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Thompson v. SPA City Steaks, Inc.

United States District Court, W.D. Arkansas, Hot Springs Division

October 31, 2019

CHEVON THOMPSON, Individually and Behalf of all Others Similarly Situated PLAINTIFF
v.
SPA CITY STEAKS, INC. d/b/a COLTON'S STEAKHOUSE AND GRILL DEFENDANT

          ORDER

          SUSAN O. HICKEY CHIEF UNITED STATES DISTRICT JUDGE

         Before the Court is the parties' Joint Motion to Dismiss with Prejudice and For Approval of Settlement Agreement. (ECF No. 80). The Court finds the matter ripe for consideration. For the reasons discussed below, the Court finds that the instant motion should be granted.

         On June 30, 2017, Plaintiff Chevon Thompson filed this suit individually and behalf of all others similarly situated, alleging that Defendant willfully violated the Fair Labor Standards Act (“FLSA”), 29 U.S.C. § 201 et seq., and the Arkansas Minimum Wage Act (AMWA), Ark. Code Ann. §11-4-201, et seq., by failing to pay her minimum wage and overtime compensation as required by the FLSA and AMWA. On November 17, 2017, the Court entered an order granting conditional collective-action certification related to Plaintiff's claims of unpaid minimum wage and overtime against Defendant, under section 216(b) of the FLSA, and approving notice to be sent to putative collective-action members. Notice was sent to all putative collective-action members and seventeen individuals filed written consent notices to opt into this action.[1]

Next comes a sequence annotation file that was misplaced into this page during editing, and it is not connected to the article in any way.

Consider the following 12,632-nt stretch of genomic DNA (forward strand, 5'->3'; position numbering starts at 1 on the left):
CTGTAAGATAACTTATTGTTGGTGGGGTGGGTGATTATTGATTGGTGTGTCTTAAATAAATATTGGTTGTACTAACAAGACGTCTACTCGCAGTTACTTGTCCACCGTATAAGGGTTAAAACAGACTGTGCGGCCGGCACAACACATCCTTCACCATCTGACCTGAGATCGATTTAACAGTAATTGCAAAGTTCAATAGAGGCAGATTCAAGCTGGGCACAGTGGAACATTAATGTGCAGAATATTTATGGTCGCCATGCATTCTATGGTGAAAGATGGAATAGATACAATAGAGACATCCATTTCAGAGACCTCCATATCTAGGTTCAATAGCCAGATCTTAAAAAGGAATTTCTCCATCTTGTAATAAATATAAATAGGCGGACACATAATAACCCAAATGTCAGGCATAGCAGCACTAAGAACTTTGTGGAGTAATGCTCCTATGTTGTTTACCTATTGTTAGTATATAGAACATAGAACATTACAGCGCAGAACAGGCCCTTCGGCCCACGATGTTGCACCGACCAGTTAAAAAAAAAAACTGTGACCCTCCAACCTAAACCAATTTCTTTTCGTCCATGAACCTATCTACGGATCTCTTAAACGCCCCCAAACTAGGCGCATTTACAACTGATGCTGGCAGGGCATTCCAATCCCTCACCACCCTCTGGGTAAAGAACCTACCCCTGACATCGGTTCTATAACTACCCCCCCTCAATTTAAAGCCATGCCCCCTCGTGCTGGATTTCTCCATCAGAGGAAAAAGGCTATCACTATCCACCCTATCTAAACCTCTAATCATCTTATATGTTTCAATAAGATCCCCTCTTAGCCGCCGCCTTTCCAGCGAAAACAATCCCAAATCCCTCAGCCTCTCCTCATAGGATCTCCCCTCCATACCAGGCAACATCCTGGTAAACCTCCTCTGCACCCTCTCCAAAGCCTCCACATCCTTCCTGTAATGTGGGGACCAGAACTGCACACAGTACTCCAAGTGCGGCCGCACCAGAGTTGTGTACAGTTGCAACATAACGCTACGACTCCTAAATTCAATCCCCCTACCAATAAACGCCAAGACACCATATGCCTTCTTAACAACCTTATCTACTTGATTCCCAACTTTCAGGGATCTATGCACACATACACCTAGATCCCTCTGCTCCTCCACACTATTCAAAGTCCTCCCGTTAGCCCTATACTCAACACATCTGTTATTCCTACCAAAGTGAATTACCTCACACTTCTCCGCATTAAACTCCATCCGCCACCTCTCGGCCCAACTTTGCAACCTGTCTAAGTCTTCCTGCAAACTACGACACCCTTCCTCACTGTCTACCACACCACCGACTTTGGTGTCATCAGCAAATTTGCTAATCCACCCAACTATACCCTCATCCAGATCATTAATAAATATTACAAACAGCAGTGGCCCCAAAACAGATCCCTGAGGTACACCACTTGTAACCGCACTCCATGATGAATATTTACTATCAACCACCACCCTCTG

On October 22, 2019, the parties reached a settlement, as captured in a proposed Settlement Agreement and Release of Claims attached to the instant motion. (ECF No. 80-1). The parties believe that the settlement agreement requires the Court's approval because it involves FLSA claims. Accordingly, the parties filed the instant motion, asking the Court to approve their settlement and dismiss this case.

         The parties' settlement agreement proposes to resolve the FLSA claims of a conditionally certified collective action. The Court notes that “[t]he law is unclear in the Eighth Circuit as to whether judicial approval of a proposed private release of FLSA claims is in all cases required before dismissal.” Jordan v. RHD, Jr., Inc., No. 2:16-cv-2227-PKH, 2017 WL 3499938, at *1 (W.D. Ark. July 24, 2017); see also Stainbrook v. Minn. Dep't of Pub. Safety, 239 F.Supp.3d 1123, 1127 (D. Minn. 2017) (questioning whether judicial approval of a proposed FLSA settlement is necessary in the absence of a final certified collective action). However, wage claims under the FLSA can only be waived in two ways: (1) the Secretary of Labor is authorized to supervise payment to employees of unpaid wages owed to them; and (2) when, as in this case, an employee brings a private action for back wages under the FLSA, a court may enter a stipulated judgment after scrutinizing the settlement for fairness.[2] 29 U.S.C. § 216(c); Beauford v. ActionLink, LLC, 781 F.3d 396, 405 (8th Cir. 2015); see also Cruthis v. Vision's, No. 4:12-cv-0244-KGB, 2014 WL 4092325, at *1 (E.D. Ark. Aug. 19, 2014) (“Settlement agreements resolving FLSA claims typically are subject to court approval.”).